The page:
• Wendy says:

      David I got the same letter and it had the same $$ amount. The phone # was 866-425-3919. I’m going to Wells Fargo to check on this before I do anything with it.

  5. Brian Dove says:

    I got a letter for Wells Fargo and I do not have a loan with them and I don’t have a VA loan. I paid off my VA loan with Wells Fargo 5 years ago.

  6. Jen says:

    I just received my letter from Wells Fargo a couple of weeks ago and is still very cautious about it. Do not think I will be calling. The number for me is 866-425-3919.

  7. Connie Barber says:

    We received the same letter except it said at the top Office of Veterans Assistance Eligibility Division. Said our loan included and the new payment would be $719.60. The phone number is 1-800-694-2490

    • Joe Wallace says:

      Have you contacted the VA about the letter? If it’s a scam they would be very interested in the details, I’m guessing. You can call the VA directly at 1-800-827-1000.

  8. angel l zapata says:

    I just received a letter about my mortgage with wells fargo,suggesting that i qualify for a low mortgage payment,but i will call d va first,another veterans, please do the same thing,

  9. Sunshine says:

    My husband got one of those letters today. Number listed same as above. 1-888-423-0558. It says Reinvestment Initiative, IRRRL-1003 Benefit Allotment, Forman 21-0760 Eligibility Notification. It shows our original lender who sold our mortgage to another lender (without our knowledge) several years ago. We were making our payments on time withboth lenders. The 2nd lender kept sending statements saying we didn’t pay our payment. Their explanation is that every persons payment goes in to a “pool”. It didn’t get credited to our account. Long story short, we just found out that our house has been foreclosed on and was sold TODAY to someone else. We have 10 days to pay mortgage. In full or be out of our house! My husband is a disabled vet. Our child is disabled & fighting a terminal illness & I have been deemed disabled by 8 Doctor’s. And fighting the state for disability. It’s a shame because we are older. Had a child real late in life, worked. Our butte off, served our country, then worked state jobs. Now we are treated like 2nd class citizens with no where to turn for help.

    • Joe Wallace says:

      I strongly encourage you to contact the Department of Veterans Affairs immediately to discuss this before paying or signing any paperwork–but don’t delay. Contact the VA directly at 1-800-827-1000 to discuss this situation as soon as possible.

  10. Roy says:

    I did the IRRRL on a property I owned and reduced the rate from 6% to 4.5%. Can I use this benefit more than once to reduce my rates further?

  11. Gabe says:

    I recently signed my refinance paperwork using the VA IRRRL process. One of our concerns were occupancy requirement because we might be transferring soon.

    According to the VA: “The occupancy requirement for an IRRRL is different from other VA loans. When you originally got your VA loan, you certified that you occupied or intended to occupy the home. For an IRRRL you need only certify that you previously occupied it.”

    During the refinance paperwork we were told to sign that we were not planning to “move in the near future.”

    Can the lender apply this restriction to a IRRRL? And what is the “near future.”

    • Joe Wallace says:

      Terms and conditions specified by the lender may vary–please contact the VA directly for assistance for any terms of your loan paperwork you don’t understand. As for “near future”, it would be impossible for us to speculate what that lender intended with the language in your loan agreement.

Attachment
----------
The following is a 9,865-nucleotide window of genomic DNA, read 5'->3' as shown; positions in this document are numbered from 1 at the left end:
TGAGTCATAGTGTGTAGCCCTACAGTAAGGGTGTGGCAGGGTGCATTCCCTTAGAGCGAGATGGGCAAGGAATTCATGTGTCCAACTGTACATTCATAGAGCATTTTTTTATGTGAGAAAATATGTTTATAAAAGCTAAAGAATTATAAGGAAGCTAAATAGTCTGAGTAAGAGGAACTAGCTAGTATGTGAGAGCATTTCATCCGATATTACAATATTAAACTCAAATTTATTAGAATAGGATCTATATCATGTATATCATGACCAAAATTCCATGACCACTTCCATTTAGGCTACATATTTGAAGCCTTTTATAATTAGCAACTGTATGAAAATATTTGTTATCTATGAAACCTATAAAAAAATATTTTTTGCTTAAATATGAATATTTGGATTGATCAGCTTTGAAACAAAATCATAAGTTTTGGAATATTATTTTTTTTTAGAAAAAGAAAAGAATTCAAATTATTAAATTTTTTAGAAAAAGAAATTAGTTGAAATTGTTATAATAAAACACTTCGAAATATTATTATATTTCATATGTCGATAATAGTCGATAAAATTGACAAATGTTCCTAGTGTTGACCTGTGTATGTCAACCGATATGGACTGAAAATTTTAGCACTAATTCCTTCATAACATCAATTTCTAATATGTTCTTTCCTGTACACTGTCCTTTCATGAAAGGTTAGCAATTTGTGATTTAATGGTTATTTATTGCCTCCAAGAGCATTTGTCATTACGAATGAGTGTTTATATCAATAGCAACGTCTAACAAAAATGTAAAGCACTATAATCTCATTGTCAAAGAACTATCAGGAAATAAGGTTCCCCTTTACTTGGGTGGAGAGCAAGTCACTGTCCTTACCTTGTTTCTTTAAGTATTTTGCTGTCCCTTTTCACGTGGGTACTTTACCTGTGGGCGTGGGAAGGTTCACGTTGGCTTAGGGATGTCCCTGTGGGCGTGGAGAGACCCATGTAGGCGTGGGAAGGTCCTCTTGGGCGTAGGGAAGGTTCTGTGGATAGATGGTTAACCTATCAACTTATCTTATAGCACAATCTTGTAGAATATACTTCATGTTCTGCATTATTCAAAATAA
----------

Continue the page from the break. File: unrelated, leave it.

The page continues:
12. Erica says:

    Hi! We refinanced our VA loan in 2009 using the IRRRL to a rate of 5%. Can we use that benefit again?

  13. Gina says:

    I received a letter from Wells Fargo about the IRRRL Program with toll free number 866-411-1898 ext 5273 Christoher Kiblin. I’m not sure what to do or should I even follow up on this. I would like some guidance. Is this a good or bad thing?

    • Joe Wallace says:

      I would contact the financial institution directly at a main company number (not the number listed in the ad) and inquire about the offer. Or call the VA directly at 1-800 827-1000.

  14. Lisa Martin says:

    Hello. My situation is like everyone else, my husband relieved a letter saying that they were compelled to notify us that our mortgage with Crescent Mortgage which was bought by Wells Fargo, has been tagged for inclusion in the VA IRRRL program. Then it gives a mortgage and statement number which they claim is ours and it’s not they also advise to call the department within the next 5 business days from receipt if the notice. I haven’t called yet because I’m very skeptical but we would love to lower our payment if this wasn’t a scam. If you could shed some light on this we would really appreciate it. Thank you for looking out of all of our heros. God bless you.

    • Joe Wallace says:

      The VA IRRRL program is something any VA borrower can apply for–you don’t need to wait to be “included”. Borrowers should beware of third-party notifications and contact a lender for assistance with a VA refinance loan either in person, or by the financial institution’s official site, or by using the main contact number listed for your local branch or loan officer instead of calling a phone number given to you by a third party. Additionally, VA IRRRLs can be applied for at any time, there is no expiration date on your ability to apply for a VA IRRRL.

  15. Lenore Glover says:

    We got the same notice, which stated that “The economic stimulus program will end soon. There is currently no plan to extend the stimulus program”. Thank goodness I read your statement that there is no expiration date on your ability to apply for a VA IRRRL. Thank you so much!!!

  16. HENRY HUIZAR says:

    I received a letter advising me that my bank Peoples Bank has been tagged for inclusion in the VA IRRRL program. I am not in a IRRRL program currently and I am currently going into a refi of my house with another bank. I did call the number given and left my name and number but after reading about all the problems associated with IRRRL, I am hesitate to proceed further. The fact that I called their number to get information does not obligate me in entering this program does it? Please let me know. If it does I will not sign any document. Please let me know won’t you